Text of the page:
By: Sarah T. McCain
In the past several years there has been a renewed focus on mental health care and those going through divorces or custody cases are not immune to those issues. It is incredibly common for a parent to seek the assistance of a therapist to discuss these often complicated emotional issues. Children are not immune to emotional or mental health issues either, especially when their parents are in the midst of high conflict cases. If raised to a court that a child is struggling, it would not be unheard of for a professional involved with the case, such as a Child and Family Investigator, or the court itself, to suggest that a child be involved some sort of therapy to deal with the divorce related issues. Therapy is generally seen as beneficial for children going through a divorce so that they have a third person outlet to talk to. Until recently, parents were really in charge of the mental health process in terms of counseling, communication with counselors, access to information, etc. for children under the age of 16. Additionally, children over 16 had their own rights as related to therapy and confidentiality. This has now changed.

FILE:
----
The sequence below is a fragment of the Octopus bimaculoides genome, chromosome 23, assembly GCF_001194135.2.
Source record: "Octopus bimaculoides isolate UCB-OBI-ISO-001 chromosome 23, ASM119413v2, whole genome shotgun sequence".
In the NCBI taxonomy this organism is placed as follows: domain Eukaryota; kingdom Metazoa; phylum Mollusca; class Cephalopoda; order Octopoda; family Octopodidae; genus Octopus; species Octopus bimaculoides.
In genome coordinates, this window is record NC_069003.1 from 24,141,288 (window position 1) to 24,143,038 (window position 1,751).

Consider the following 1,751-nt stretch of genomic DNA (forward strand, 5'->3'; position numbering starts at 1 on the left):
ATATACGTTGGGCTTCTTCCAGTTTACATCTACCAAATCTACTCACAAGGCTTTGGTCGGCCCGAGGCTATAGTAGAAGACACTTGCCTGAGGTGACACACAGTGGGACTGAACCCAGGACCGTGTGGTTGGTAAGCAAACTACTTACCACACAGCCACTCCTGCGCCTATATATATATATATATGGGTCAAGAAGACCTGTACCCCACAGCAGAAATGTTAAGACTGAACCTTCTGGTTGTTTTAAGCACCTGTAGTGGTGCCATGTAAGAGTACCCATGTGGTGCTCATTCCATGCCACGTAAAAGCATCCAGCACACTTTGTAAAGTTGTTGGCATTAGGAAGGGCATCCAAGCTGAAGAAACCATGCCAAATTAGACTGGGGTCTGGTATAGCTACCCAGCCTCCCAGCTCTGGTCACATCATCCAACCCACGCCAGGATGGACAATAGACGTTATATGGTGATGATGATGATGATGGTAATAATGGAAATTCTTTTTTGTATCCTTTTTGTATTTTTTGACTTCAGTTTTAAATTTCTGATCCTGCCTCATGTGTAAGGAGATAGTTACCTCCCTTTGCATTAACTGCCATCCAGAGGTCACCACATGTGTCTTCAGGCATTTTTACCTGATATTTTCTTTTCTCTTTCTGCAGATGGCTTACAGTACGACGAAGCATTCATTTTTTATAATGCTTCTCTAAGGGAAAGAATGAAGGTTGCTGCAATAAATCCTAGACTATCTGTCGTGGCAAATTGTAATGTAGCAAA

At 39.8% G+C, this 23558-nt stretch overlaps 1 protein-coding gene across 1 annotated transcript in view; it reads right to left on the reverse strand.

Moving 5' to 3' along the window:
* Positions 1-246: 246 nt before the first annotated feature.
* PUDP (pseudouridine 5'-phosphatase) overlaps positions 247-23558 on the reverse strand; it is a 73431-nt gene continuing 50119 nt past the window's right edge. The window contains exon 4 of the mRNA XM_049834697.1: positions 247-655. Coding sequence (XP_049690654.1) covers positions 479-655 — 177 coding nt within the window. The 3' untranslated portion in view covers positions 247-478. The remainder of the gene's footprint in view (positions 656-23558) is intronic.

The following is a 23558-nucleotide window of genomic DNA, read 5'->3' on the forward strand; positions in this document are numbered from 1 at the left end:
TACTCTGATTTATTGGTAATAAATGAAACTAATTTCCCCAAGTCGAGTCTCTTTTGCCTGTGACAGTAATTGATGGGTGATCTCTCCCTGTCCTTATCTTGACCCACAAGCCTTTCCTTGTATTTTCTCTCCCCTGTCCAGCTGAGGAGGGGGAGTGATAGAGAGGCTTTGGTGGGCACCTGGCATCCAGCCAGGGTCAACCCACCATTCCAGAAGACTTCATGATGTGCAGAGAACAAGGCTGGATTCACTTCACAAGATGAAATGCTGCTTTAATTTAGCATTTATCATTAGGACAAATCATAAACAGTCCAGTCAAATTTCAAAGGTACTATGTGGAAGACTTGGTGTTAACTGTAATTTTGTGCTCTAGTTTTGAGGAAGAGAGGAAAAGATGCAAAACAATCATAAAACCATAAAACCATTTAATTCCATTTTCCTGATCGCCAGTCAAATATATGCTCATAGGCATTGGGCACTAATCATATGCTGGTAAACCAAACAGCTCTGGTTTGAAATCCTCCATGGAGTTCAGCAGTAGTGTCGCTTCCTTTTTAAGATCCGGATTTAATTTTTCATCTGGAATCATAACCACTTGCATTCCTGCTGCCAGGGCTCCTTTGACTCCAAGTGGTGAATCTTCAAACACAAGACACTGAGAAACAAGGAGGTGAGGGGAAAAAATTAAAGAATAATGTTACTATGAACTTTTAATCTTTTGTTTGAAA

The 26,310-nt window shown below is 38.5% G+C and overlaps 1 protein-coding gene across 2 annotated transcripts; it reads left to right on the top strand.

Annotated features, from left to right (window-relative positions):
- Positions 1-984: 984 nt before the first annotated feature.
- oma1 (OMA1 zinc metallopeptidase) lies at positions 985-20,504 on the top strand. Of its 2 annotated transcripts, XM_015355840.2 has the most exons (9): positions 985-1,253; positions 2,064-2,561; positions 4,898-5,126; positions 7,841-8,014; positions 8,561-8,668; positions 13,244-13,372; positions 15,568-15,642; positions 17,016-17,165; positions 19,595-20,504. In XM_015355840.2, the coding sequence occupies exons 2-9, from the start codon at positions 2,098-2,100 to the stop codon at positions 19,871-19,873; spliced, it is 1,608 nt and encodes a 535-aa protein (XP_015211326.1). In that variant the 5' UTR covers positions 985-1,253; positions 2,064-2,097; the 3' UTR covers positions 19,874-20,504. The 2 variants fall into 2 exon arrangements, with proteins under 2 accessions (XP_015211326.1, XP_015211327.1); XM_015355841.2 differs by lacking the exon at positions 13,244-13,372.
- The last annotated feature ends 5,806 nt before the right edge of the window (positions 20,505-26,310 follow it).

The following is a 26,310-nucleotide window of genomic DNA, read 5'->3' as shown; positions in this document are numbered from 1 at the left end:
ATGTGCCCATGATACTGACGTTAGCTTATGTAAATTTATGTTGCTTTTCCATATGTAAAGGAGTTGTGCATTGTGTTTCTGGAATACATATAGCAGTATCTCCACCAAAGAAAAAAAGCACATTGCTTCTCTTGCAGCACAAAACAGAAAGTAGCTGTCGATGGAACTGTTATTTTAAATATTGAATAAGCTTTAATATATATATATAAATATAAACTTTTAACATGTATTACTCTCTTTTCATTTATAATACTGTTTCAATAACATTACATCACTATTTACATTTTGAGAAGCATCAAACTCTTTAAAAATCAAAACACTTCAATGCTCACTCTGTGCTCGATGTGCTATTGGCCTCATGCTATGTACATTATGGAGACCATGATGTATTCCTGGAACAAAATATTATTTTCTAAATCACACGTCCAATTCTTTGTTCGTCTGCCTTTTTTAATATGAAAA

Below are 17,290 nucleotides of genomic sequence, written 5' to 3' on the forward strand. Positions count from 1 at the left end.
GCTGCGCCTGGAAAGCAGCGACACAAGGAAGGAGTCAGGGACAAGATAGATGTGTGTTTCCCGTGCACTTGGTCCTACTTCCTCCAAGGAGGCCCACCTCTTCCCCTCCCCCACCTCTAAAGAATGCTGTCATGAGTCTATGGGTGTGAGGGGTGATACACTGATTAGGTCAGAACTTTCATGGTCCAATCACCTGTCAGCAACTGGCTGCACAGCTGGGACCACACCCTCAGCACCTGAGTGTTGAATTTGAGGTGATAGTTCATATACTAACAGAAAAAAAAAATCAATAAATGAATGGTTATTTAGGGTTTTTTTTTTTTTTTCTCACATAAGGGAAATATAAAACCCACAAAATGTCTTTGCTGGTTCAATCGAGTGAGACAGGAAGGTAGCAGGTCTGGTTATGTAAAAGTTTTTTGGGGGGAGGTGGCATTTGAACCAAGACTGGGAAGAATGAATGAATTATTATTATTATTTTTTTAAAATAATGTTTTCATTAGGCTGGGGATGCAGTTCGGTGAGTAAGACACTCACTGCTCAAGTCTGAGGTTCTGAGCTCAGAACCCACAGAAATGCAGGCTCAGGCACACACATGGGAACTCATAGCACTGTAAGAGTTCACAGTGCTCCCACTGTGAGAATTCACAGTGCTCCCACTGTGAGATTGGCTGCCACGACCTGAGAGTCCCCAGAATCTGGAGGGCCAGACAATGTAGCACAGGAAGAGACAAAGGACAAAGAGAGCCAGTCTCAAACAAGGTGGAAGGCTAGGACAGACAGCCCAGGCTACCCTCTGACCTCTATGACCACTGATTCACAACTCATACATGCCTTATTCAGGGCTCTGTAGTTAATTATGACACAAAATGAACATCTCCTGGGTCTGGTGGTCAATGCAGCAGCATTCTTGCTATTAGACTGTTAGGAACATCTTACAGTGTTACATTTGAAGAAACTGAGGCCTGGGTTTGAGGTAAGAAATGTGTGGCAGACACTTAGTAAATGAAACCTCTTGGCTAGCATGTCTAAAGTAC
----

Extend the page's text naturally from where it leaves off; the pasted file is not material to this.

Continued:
With the rise of mental health issues among children of younger and younger ages and the rise of suicide as the leading cause of death for Colorado youth ages ten through fourteen, Colorado has taken measures to ensure that children have every opportunity to access mental health assistance.